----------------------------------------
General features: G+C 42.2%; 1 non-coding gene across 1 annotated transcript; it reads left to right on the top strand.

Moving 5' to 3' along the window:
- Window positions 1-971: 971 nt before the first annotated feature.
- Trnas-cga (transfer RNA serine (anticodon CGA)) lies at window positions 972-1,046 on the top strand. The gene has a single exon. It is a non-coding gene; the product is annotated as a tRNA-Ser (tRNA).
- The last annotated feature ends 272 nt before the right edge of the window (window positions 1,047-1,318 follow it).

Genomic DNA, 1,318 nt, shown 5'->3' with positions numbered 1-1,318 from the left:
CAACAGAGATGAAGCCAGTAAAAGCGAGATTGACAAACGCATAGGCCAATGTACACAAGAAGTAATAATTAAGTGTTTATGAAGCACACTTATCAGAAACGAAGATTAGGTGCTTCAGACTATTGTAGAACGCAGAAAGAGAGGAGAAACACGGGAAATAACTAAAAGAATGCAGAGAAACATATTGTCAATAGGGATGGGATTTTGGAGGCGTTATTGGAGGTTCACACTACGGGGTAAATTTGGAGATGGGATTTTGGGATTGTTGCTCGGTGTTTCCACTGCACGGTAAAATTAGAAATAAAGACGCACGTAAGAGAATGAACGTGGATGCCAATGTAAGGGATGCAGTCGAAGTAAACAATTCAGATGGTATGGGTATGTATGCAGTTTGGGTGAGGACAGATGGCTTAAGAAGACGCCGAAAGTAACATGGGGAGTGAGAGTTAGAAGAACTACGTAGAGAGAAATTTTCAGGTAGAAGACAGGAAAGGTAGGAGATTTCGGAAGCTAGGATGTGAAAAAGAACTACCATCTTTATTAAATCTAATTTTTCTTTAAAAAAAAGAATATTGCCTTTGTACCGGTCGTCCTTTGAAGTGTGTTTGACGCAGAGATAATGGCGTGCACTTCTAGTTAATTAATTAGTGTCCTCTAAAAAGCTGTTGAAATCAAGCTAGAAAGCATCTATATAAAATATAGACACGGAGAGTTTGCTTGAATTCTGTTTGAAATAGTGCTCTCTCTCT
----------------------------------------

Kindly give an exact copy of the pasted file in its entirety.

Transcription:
General features: G+C 42.2%; 1 non-coding gene across 1 annotated transcript; it reads left to right on the top strand.

Moving 5' to 3' along the window:
- Window positions 1-971: 971 nt before the first annotated feature.
- Trnas-cga (transfer RNA serine (anticodon CGA)) lies at window positions 972-1,046 on the top strand. The gene has a single exon. It is a non-coding gene; the product is annotated as a tRNA-Ser (tRNA).
- The last annotated feature ends 272 nt before the right edge of the window (window positions 1,047-1,318 follow it).

Genomic DNA, 1,318 nt, shown 5'->3' with positions numbered 1-1,318 from the left:
CAACAGAGATGAAGCCAGTAAAAGCGAGATTGACAAACGCATAGGCCAATGTACACAAGAAGTAATAATTAAGTGTTTATGAAGCACACTTATCAGAAACGAAGATTAGGTGCTTCAGACTATTGTAGAACGCAGAAAGAGAGGAGAAACACGGGAAATAACTAAAAGAATGCAGAGAAACATATTGTCAATAGGGATGGGATTTTGGAGGCGTTATTGGAGGTTCACACTACGGGGTAAATTTGGAGATGGGATTTTGGGATTGTTGCTCGGTGTTTCCACTGCACGGTAAAATTAGAAATAAAGACGCACGTAAGAGAATGAACGTGGATGCCAATGTAAGGGATGCAGTCGAAGTAAACAATTCAGATGGTATGGGTATGTATGCAGTTTGGGTGAGGACAGATGGCTTAAGAAGACGCCGAAAGTAACATGGGGAGTGAGAGTTAGAAGAACTACGTAGAGAGAAATTTTCAGGTAGAAGACAGGAAAGGTAGGAGATTTCGGAAGCTAGGATGTGAAAAAGAACTACCATCTTTATTAAATCTAATTTTTCTTTAAAAAAAAGAATATTGCCTTTGTACCGGTCGTCCTTTGAAGTGTGTTTGACGCAGAGATAATGGCGTGCACTTCTAGTTAATTAATTAGTGTCCTCTAAAAAGCTGTTGAAATCAAGCTAGAAAGCATCTATATAAAATATAGACACGGAGAGTTTGCTTGAATTCTGTTTGAAATAGTGCTCTCTCTCT